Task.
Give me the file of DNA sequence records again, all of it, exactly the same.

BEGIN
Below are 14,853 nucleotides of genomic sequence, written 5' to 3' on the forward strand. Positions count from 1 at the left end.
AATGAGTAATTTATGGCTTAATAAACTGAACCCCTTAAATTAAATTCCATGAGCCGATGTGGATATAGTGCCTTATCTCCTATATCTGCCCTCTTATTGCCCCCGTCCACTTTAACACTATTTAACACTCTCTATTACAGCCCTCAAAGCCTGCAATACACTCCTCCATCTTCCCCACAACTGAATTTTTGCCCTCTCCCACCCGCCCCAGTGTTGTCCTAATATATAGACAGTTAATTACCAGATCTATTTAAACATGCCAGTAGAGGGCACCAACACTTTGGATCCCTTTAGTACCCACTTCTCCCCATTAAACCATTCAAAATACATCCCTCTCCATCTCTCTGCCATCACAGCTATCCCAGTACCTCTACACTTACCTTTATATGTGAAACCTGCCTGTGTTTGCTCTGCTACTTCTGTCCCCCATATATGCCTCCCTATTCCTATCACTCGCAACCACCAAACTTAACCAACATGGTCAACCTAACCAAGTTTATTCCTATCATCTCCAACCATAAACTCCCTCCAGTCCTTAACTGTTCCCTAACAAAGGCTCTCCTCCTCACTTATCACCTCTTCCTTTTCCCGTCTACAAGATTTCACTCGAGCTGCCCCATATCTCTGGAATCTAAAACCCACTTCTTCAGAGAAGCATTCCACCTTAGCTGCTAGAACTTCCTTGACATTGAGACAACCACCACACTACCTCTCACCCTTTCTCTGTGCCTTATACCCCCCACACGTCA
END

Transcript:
Below are 14,853 nucleotides of genomic sequence, written 5' to 3' on the forward strand. Positions count from 1 at the left end.
AATGAGTAATTTATGGCTTAATAAACTGAACCCCTTAAATTAAATTCCATGAGCCGATGTGGATATAGTGCCTTATCTCCTATATCTGCCCTCTTATTGCCCCCGTCCACTTTAACACTATTTAACACTCTCTATTACAGCCCTCAAAGCCTGCAATACACTCCTCCATCTTCCCCACAACTGAATTTTTGCCCTCTCCCACCCGCCCCAGTGTTGTCCTAATATATAGACAGTTAATTACCAGATCTATTTAAACATGCCAGTAGAGGGCACCAACACTTTGGATCCCTTTAGTACCCACTTCTCCCCATTAAACCATTCAAAATACATCCCTCTCCATCTCTCTGCCATCACAGCTATCCCAGTACCTCTACACTTACCTTTATATGTGAAACCTGCCTGTGTTTGCTCTGCTACTTCTGTCCCCCATATATGCCTCCCTATTCCTATCACTCGCAACCACCAAACTTAACCAACATGGTCAACCTAACCAAGTTTATTCCTATCATCTCCAACCATAAACTCCCTCCAGTCCTTAACTGTTCCCTAACAAAGGCTCTCCTCCTCACTTATCACCTCTTCCTTTTCCCGTCTACAAGATTTCACTCGAGCTGCCCCATATCTCTGGAATCTAAAACCCACTTCTTCAGAGAAGCATTCCACCTTAGCTGCTAGAACTTCCTTGACATTGAGACAACCACCACACTACCTCTCACCCTTTCTCTGTGCCTTATACCCCCCACACGTCA